The decision of US to let the blind human rights activist Chen Guangcheng return into China’s fold following his escape from authorities is straining ties between the two countries as diplomatic dialogues opened in Beijing.
The 40-year old Chen who is now considered a dissident became an international human rights inspiration to many Chinese after earning the ire of the local government for exposing forced abortions in line with the country’s one-child policy. The self-taught lawyer took to the US embassy after his escape, apparently to ask for help but was eventually ushered into the Beijing Hospital.
According to a senior official’s statement to Springhill Care Group, Chen has indeed went into the embassy that day and has requested for medical treatment for his injured foot. American medical personnel have then conducted medical tests and made appropriate treatment during the time he was there.
Immediately after the incident, the Chinese government has expressed its disapproval about the entire affair, demanding an apology from the US for taking Chen in.
“What the U.S. side should do now is neither to continue misleading the public and making every excuse to shift responsibility and conceal its wrongdoing, nor to interfere in the domestic affairs of China,” said Chinese Foreign Ministry spokesman Liu Weimin.
This incident came just when the US Secretary of State Hilary Clinton is visiting Beijing in a meeting with Chinese officials on security and trade talks. And although no one mentioned Chen’s name, it is evident in their statements that the incident is on the spotlight as the 2 nations struggle to maintain common ground.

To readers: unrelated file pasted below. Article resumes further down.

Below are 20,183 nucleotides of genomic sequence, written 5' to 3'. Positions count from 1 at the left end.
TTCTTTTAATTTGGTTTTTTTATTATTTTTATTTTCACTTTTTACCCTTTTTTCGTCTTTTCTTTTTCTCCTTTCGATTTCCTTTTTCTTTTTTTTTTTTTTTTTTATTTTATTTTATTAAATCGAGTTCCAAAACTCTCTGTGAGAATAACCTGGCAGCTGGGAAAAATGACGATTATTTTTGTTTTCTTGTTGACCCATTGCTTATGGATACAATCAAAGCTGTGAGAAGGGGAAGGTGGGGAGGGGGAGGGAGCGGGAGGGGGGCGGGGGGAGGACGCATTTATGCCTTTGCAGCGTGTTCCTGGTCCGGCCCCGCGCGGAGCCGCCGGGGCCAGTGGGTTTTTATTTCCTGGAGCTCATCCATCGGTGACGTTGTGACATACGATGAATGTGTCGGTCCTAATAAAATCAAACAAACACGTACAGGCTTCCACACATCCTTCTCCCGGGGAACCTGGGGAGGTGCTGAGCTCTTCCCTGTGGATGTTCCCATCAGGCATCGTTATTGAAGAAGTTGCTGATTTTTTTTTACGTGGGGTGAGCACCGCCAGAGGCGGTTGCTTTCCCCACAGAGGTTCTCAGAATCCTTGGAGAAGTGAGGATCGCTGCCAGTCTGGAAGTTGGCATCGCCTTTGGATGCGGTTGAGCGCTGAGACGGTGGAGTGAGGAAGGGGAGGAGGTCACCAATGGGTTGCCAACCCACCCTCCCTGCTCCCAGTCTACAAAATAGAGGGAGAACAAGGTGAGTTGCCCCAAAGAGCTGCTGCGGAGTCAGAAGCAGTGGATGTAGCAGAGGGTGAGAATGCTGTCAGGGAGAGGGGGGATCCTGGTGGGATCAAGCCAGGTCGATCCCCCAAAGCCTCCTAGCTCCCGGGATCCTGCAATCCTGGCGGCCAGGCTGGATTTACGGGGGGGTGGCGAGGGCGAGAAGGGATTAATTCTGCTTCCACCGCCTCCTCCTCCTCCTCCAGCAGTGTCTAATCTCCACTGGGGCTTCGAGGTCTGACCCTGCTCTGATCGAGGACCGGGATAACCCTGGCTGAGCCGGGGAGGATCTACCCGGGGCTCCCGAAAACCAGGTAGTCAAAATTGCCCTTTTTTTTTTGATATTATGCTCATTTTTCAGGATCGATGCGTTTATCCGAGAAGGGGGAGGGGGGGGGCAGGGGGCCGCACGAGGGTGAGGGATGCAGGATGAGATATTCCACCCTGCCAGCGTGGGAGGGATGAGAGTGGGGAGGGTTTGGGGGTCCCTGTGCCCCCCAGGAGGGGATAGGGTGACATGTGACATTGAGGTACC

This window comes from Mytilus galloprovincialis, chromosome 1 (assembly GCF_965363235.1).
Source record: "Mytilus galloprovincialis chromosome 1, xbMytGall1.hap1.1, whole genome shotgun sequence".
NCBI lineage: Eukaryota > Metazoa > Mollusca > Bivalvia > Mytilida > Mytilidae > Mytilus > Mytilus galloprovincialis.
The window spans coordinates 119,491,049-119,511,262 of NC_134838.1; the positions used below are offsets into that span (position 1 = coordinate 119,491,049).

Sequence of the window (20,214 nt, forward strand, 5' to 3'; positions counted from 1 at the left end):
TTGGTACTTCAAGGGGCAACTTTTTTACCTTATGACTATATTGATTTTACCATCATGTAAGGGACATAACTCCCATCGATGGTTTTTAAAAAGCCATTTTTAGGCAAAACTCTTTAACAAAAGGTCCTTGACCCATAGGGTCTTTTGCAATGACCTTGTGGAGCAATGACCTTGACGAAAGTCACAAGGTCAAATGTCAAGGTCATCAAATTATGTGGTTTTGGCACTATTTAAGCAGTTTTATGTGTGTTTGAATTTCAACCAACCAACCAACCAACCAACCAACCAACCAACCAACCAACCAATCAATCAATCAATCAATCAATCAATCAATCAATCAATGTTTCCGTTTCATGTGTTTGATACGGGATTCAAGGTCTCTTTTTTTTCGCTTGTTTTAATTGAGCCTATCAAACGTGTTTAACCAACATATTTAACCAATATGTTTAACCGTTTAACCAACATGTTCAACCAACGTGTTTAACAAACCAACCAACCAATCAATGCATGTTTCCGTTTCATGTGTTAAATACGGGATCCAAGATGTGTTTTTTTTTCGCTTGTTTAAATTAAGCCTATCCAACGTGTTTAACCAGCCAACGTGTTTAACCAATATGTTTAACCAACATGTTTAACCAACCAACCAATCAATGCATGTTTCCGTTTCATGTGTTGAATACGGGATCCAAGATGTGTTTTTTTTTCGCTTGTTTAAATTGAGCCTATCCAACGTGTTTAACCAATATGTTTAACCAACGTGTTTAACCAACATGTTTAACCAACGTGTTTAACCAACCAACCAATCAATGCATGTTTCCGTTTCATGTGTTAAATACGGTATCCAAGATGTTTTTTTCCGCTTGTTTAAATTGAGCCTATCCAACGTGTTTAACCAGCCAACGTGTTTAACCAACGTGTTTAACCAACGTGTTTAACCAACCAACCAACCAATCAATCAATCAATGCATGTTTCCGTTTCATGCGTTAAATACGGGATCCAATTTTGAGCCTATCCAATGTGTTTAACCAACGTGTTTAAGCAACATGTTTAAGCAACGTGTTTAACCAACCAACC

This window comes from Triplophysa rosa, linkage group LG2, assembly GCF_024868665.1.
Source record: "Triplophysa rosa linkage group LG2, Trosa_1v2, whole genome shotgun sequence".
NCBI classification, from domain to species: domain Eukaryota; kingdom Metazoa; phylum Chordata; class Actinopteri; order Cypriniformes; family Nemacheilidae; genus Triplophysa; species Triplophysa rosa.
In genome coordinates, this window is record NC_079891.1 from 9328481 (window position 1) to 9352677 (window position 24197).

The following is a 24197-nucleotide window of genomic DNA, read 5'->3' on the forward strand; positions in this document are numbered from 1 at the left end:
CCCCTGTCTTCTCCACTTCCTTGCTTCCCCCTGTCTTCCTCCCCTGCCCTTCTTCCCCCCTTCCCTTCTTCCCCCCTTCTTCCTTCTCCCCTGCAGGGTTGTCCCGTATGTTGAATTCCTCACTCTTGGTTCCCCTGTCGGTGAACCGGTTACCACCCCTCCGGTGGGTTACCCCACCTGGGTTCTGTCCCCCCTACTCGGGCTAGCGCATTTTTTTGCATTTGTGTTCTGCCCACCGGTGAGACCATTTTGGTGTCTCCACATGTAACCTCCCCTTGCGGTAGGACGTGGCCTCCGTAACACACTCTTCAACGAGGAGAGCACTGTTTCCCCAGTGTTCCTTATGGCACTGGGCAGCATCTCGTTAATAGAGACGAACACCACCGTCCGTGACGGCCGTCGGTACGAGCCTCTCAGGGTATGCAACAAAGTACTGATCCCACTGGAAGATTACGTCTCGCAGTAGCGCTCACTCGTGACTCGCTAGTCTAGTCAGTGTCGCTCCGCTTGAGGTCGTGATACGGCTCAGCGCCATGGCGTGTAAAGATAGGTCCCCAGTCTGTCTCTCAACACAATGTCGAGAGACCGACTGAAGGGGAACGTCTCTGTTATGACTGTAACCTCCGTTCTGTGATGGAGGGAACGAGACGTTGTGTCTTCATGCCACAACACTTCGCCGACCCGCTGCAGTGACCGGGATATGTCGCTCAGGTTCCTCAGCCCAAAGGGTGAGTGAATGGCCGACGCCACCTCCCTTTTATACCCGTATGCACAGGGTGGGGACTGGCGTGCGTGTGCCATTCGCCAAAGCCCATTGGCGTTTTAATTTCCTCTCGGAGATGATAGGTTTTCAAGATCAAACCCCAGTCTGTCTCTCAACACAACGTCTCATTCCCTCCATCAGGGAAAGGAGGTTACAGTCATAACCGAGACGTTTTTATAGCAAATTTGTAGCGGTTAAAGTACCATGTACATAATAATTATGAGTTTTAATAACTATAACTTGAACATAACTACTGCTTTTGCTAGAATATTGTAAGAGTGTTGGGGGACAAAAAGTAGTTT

Clinton said in her opening statement, “The United States believes that no state can legitimately deny the universal rights that belong to every human being – or punish those who exercise them. A China that protects the rights of all its citizens will be a stronger, more prosperous partner for the United States.”
Dai Bingguo issued a rebuttal on behalf of China, saying, “I wish to point out in particular the fundamental way to manage state-to-state relations is to abide by the basic norms of international relations, namely to respect China’s sovereignty, core interests and choice of social system.”
Meanwhile, Chinese President Hu Jintao made his point known in his opening speech during the 4th round of US-China Strategic and Economic Dialogues. He remarked that US and China should know how to respect each other despite their disagreements and also appealed to its counterpart to break the conventional belief that superpowers are bound to engage in conflicts.
“Given our different national conditions, it is impossible for both China and the United States to see eye to eye on every issue. We should properly manage the differences by improving mutual understanding so these differences will not undermine the larger interests of China-U.S. relations,” said Hu.
Springhill Care Group reports that the Chinese leader seems to be open in creating new and creative ways to foster better relations between the major nations.
“We should, through creative thinking and concrete steps, prove that the traditional belief that big powers are bound to enter into confrontation and conflicts is wrong and seek new ways of developing relations between major countries in the era of economic globalization,” he added.